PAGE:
We met for an afternoon tea to discuss our roles as women in the world and to consider studying a book together by Jean Shinoda Bolen called “Urgent Message from Mother: Gather the Women, Save the World” with the intention that the power of this group would do just as the title instructs and predicts. In the book Bolen says, the “energy of women together is generated by a mix of love, outrage, ideas, comments, infectious laughter, and a desire to make a difference.” From my experience at our recent gathering, this is indeed the case.

Bolen insists that there is need for women to work together to ensure the safety and security of our children and grandchildren as “more than half of the world’s children of more than one billion suffer extreme deprivation because of war, poverty, and HIV/AIDS.” When we can end the cycle of violence and neglect that allows a half billion children to be uncared for, traumatized, disempowered, and killed, world peace and sustainability can become a reality.

Sunday, March 8th is the 98th International Women’s Day. The day was established to celebrate the social, economical, and political accomplishments of women of the past, present and future. This year’s IWD theme is “women and men united to end violence against women and girls.” Why not use the occasion to take a bold step forward for world peace and an end of violence towards women and children by honoring this day? Even the smallest intention or action will make a difference. Light a candle, write a letter to Ambassador Susan Rice, representative of the United States to the United Nations, to ask for a 5th International Women’s Conference sponsored by the United Nations, or better yet invite all your amazing women friends to gather with the intention that peace and humanity can prevail on earth.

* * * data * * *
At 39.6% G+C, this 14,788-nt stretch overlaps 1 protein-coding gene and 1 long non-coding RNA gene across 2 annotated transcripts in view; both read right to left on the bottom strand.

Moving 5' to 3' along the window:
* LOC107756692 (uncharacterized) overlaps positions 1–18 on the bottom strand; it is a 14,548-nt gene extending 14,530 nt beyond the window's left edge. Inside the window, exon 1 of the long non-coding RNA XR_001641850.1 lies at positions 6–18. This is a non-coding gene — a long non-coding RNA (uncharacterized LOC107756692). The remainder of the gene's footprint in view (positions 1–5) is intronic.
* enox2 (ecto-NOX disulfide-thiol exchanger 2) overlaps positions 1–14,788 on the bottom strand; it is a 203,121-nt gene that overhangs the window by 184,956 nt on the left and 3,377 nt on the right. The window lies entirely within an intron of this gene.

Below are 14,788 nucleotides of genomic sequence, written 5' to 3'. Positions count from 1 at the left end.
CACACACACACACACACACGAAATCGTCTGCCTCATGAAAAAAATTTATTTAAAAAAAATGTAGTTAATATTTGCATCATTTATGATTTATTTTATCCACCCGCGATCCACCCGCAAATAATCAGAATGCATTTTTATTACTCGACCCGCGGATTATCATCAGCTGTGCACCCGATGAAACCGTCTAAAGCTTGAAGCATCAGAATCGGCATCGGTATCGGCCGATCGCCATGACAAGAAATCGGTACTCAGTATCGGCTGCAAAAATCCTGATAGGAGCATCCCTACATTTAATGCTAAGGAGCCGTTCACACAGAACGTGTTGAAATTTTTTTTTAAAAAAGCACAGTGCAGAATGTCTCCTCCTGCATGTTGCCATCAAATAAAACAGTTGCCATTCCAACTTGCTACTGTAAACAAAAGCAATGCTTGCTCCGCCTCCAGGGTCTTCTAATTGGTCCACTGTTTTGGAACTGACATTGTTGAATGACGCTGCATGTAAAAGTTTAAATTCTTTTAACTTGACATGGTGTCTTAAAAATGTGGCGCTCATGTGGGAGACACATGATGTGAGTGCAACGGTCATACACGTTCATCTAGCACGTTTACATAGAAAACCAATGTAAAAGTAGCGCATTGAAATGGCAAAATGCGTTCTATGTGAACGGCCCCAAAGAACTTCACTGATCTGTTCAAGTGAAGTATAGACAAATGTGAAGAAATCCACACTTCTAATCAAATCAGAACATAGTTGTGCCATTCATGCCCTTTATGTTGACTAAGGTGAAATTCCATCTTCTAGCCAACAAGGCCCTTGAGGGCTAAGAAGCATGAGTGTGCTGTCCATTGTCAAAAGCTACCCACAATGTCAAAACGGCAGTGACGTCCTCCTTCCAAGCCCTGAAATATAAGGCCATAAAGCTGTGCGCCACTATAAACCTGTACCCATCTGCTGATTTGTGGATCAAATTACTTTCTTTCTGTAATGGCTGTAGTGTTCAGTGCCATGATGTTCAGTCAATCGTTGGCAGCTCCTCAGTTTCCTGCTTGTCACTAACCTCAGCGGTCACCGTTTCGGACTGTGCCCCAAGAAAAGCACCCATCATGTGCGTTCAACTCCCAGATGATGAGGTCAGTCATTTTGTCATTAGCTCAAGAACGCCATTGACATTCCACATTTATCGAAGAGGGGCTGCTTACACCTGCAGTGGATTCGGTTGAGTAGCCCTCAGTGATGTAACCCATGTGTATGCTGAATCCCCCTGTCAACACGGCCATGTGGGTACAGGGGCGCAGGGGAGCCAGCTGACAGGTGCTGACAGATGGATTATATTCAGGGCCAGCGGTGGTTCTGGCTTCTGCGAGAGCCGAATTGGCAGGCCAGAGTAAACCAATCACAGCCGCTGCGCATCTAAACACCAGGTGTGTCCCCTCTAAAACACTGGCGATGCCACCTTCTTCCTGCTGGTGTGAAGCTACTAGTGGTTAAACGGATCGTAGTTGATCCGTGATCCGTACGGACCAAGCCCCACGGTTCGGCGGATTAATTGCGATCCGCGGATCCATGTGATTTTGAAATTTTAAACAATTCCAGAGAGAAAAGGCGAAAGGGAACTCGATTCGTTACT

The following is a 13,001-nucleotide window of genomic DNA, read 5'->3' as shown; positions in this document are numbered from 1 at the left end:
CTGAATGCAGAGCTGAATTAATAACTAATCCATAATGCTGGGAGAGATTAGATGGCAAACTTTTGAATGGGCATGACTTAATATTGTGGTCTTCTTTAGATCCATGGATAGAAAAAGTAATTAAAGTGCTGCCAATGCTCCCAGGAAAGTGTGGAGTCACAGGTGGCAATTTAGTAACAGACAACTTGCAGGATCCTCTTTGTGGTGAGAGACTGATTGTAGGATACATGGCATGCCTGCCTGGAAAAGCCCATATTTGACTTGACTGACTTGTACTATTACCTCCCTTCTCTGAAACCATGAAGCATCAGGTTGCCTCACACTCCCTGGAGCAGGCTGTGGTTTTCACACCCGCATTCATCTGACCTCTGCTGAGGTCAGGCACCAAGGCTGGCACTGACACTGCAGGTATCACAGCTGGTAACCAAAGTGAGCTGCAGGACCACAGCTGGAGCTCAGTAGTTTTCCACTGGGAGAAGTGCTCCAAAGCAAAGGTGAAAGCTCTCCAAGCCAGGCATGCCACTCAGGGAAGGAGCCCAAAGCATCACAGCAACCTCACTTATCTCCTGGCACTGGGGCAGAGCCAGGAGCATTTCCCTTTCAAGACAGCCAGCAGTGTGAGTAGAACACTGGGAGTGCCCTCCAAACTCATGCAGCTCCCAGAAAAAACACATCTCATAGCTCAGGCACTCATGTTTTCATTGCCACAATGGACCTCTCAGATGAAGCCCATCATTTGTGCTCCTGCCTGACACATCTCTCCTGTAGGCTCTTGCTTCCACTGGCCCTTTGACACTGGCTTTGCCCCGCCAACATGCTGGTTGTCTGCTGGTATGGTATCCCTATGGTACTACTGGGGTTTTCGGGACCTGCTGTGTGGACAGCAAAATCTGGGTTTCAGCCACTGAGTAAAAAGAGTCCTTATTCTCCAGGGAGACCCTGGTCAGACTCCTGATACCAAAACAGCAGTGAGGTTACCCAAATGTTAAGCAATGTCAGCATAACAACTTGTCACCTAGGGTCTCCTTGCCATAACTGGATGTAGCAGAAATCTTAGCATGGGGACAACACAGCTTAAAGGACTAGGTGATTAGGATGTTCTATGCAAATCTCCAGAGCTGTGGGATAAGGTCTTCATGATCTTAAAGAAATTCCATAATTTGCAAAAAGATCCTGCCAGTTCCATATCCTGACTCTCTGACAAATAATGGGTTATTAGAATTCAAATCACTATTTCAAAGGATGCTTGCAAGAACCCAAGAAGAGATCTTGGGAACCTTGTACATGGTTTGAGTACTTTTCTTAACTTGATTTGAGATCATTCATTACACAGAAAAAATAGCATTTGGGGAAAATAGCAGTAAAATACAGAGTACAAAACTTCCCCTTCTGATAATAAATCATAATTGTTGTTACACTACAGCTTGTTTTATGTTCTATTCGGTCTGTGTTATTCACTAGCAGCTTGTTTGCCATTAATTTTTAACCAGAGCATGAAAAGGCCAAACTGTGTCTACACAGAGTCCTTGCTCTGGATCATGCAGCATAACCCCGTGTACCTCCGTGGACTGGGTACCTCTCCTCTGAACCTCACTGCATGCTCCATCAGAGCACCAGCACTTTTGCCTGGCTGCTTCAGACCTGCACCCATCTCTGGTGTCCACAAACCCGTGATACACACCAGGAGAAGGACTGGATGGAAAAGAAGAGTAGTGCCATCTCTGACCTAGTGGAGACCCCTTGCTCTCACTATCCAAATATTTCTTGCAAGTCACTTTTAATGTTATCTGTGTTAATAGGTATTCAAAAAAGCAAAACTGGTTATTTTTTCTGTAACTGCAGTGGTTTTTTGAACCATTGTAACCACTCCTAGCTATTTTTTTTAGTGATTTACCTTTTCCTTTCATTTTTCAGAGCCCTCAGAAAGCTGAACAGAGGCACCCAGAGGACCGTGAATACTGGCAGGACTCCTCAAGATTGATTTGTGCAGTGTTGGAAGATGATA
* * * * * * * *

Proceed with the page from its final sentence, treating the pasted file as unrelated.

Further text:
st. petersburg, russia with two toddlers

I grew up in Missouri. My husband grew up in Russia, and this is where his extended family remained. Now we live together in the Bay Area with our kids. In 2008, we packed up our 3 and a half and nearly 2 year old children and made the trek (24 hours door to door with two toddlers is officially a trek) to Saint Petersburg. Though the trip was not without its challenges, it was wonderful to experience Russia with the kids.

Since day one, Dmitri, my husband, has always spoken with the children in Russian. They have a Russian nanny and many local Russian friends. So, the kids both speak in Russian as well as they do in English. It was such a pleasure to watch them naturally and easily interact with their extended family in Russian. They played games, laughed at their grandfather’s jokes, and chatted endlessly with their slightly older Russian cousin (age 8).